Will the lightning Bolt jolt Jamaica tourism?
The impact of sprint star’s Olympic glory will help attract more sports travel tourists.
LONDON, England, Wednesday August 15, 2012 – Usain "Lightning" Bolt's electrifying victories in the 100 metres, 200 metres and 4x100 metres relay at the recently concluded London Olympics have earned the Jamaican sprint star world acclaim and international celebrity status.
Jamaica’s Tourist Board is now hoping that the double-triple athlete’s living legend aura will boost visitor interest in Bolt's homeland.
Jamaica’s Minister of Tourism Wykeham McNeill said the success will elevate Bolt to the same status as Bob Marley, not only within the island itself but globally.
"The impact of his sprinting will have an effect on the island for many years to come and will help Jamaica attract more and more sports travel tourists," McNeill said.
"The interest that has already been created by our sprint legends throughout the years has now come to a crescendo with Usain Bolt’s unique defence of the titles.
"If you couple this with the outstanding performance with our other athletes, both men and women, plus the 1-2-3, we are in a unique position to market Jamaica as THE centre of excellence," the minister told TravelMole.com.
The World’s fastest man is no stranger to marketing his country. He anchored three promotional videos for the tourist board in 2010, and several recent travel stories have focused on Jamaica's northern parish of Trelawny, the area in which the 25-year-old sprinter grew up.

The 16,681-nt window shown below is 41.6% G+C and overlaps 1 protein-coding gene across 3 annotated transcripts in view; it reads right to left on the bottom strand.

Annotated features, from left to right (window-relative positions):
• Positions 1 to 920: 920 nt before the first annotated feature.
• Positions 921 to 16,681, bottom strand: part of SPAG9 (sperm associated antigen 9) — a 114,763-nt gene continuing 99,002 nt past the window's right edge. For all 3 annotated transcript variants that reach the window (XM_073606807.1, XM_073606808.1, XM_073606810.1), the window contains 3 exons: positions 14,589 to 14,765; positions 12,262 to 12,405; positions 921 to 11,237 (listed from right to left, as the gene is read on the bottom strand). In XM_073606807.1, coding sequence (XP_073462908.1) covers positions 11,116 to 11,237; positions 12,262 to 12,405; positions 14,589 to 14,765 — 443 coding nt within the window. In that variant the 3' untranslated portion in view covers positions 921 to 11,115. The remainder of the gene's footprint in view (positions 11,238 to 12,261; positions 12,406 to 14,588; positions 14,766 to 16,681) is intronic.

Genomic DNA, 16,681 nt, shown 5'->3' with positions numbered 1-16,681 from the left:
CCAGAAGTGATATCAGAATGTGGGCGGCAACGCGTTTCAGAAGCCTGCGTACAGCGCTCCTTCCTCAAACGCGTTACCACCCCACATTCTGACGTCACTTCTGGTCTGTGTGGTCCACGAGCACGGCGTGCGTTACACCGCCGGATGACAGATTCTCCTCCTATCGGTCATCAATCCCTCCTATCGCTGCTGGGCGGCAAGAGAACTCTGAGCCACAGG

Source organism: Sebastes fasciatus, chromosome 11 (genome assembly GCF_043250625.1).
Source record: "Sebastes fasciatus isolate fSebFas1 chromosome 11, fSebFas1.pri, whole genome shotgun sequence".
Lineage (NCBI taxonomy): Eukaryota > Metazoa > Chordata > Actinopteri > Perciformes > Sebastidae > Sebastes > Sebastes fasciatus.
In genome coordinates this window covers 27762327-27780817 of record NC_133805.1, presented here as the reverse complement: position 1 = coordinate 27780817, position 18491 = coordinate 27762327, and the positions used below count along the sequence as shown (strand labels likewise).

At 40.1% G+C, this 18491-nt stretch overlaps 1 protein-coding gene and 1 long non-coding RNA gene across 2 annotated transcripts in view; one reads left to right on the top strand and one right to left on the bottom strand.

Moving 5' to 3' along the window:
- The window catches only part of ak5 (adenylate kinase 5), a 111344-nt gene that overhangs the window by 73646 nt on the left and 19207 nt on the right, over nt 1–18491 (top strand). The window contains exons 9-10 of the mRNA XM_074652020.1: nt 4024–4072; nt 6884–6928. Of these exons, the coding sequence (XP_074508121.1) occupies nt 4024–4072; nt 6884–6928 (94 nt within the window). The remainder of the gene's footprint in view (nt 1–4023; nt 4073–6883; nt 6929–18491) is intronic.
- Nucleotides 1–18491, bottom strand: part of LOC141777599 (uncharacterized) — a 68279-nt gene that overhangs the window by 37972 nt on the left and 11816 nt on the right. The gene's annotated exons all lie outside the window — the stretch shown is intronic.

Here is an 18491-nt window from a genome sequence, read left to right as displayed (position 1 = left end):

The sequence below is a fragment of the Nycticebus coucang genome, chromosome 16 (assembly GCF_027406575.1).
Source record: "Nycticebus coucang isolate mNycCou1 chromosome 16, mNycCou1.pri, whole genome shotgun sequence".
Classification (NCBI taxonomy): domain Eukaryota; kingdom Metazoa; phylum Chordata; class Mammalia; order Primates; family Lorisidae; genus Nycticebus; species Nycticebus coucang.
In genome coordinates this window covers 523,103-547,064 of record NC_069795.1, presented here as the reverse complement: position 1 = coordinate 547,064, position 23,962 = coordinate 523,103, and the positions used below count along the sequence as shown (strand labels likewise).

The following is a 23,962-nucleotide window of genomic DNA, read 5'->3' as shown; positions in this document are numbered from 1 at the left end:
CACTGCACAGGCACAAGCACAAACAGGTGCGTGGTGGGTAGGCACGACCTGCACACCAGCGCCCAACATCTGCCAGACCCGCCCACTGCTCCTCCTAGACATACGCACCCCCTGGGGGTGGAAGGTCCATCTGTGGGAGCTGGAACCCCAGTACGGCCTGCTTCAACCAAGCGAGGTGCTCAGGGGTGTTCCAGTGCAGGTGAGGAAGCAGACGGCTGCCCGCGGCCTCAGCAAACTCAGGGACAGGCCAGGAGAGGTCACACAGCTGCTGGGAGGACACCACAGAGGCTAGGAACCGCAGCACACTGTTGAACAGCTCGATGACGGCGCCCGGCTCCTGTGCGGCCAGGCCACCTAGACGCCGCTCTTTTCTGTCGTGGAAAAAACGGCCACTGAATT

Trelawny, which was also once home to other sprinting greats including Veronica Campbell-Brown and Ben Johnson, has a rural atmosphere as well as attractions including rafting on the Martha Brae River and, in the parish capital, the former slave port of Falmouth.
Bolt’s now famous 7,000-square-foot sports bar, Tracks and Records, a colourful fusion of music and sport, is located in Kingston.
Jamaica isn't the only Caribbean island hoping for an Olympic afterglow that will translate into increased visitor arrivals.
After Grenada's Kirani James won the island's first-ever medal, a gold in the 400-metre dash, the country’s tourism minister George Vincent said James "put Grenada on the map”.
James’ name will also receive international exposure emblazoned on the fuselage of one of LIAT’s aircraft.